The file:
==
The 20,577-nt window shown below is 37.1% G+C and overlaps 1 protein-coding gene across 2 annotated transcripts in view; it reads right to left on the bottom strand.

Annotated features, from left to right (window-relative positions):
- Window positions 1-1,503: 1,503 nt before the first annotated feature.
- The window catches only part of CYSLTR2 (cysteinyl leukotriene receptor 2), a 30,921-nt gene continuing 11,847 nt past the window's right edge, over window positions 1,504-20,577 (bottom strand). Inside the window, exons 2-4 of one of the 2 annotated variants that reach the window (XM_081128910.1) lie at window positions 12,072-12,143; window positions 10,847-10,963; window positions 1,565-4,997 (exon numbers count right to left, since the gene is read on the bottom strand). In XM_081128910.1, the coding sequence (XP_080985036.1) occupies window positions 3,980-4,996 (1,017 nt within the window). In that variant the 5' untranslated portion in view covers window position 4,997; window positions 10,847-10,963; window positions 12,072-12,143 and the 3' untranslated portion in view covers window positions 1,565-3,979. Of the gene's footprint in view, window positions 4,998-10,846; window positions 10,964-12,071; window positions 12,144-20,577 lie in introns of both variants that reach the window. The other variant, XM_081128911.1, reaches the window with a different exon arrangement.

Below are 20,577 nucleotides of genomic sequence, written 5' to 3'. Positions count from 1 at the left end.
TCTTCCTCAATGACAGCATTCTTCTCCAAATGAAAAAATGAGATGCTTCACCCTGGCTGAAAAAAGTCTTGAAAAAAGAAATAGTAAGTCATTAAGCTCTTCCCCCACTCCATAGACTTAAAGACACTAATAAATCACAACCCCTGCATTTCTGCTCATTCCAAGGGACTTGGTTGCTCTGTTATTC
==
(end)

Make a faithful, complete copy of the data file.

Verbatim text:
The 20,577-nt window shown below is 37.1% G+C and overlaps 1 protein-coding gene across 2 annotated transcripts in view; it reads right to left on the bottom strand.

Annotated features, from left to right (window-relative positions):
- Window positions 1-1,503: 1,503 nt before the first annotated feature.
- The window catches only part of CYSLTR2 (cysteinyl leukotriene receptor 2), a 30,921-nt gene continuing 11,847 nt past the window's right edge, over window positions 1,504-20,577 (bottom strand). Inside the window, exons 2-4 of one of the 2 annotated variants that reach the window (XM_081128910.1) lie at window positions 12,072-12,143; window positions 10,847-10,963; window positions 1,565-4,997 (exon numbers count right to left, since the gene is read on the bottom strand). In XM_081128910.1, the coding sequence (XP_080985036.1) occupies window positions 3,980-4,996 (1,017 nt within the window). In that variant the 5' untranslated portion in view covers window position 4,997; window positions 10,847-10,963; window positions 12,072-12,143 and the 3' untranslated portion in view covers window positions 1,565-3,979. Of the gene's footprint in view, window positions 4,998-10,846; window positions 10,964-12,071; window positions 12,144-20,577 lie in introns of both variants that reach the window. The other variant, XM_081128911.1, reaches the window with a different exon arrangement.

Below are 20,577 nucleotides of genomic sequence, written 5' to 3'. Positions count from 1 at the left end.
TCTTCCTCAATGACAGCATTCTTCTCCAAATGAAAAAATGAGATGCTTCACCCTGGCTGAAAAAAGTCTTGAAAAAAGAAATAGTAAGTCATTAAGCTCTTCCCCCACTCCATAGACTTAAAGACACTAATAAATCACAACCCCTGCATTTCTGCTCATTCCAAGGGACTTGGTTGCTCTGTTATTC